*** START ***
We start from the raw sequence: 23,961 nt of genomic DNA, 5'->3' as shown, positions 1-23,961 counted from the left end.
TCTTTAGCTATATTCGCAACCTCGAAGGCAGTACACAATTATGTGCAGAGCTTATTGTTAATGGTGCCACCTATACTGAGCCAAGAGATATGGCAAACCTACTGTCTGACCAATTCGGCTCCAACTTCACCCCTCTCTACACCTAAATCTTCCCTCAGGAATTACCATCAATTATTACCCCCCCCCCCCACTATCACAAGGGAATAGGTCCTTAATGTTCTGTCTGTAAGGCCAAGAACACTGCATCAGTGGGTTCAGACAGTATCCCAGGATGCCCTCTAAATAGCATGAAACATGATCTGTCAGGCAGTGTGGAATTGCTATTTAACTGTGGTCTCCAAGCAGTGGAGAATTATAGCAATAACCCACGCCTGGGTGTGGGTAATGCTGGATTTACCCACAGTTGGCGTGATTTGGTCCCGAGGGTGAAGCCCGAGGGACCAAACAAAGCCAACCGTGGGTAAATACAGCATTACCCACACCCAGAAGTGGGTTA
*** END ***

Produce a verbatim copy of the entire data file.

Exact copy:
We start from the raw sequence: 23,961 nt of genomic DNA, 5'->3' as shown, positions 1-23,961 counted from the left end.
TCTTTAGCTATATTCGCAACCTCGAAGGCAGTACACAATTATGTGCAGAGCTTATTGTTAATGGTGCCACCTATACTGAGCCAAGAGATATGGCAAACCTACTGTCTGACCAATTCGGCTCCAACTTCACCCCTCTCTACACCTAAATCTTCCCTCAGGAATTACCATCAATTATTACCCCCCCCCCCCACTATCACAAGGGAATAGGTCCTTAATGTTCTGTCTGTAAGGCCAAGAACACTGCATCAGTGGGTTCAGACAGTATCCCAGGATGCCCTCTAAATAGCATGAAACATGATCTGTCAGGCAGTGTGGAATTGCTATTTAACTGTGGTCTCCAAGCAGTGGAGAATTATAGCAATAACCCACGCCTGGGTGTGGGTAATGCTGGATTTACCCACAGTTGGCGTGATTTGGTCCCGAGGGTGAAGCCCGAGGGACCAAACAAAGCCAACCGTGGGTAAATACAGCATTACCCACACCCAGAAGTGGGTTA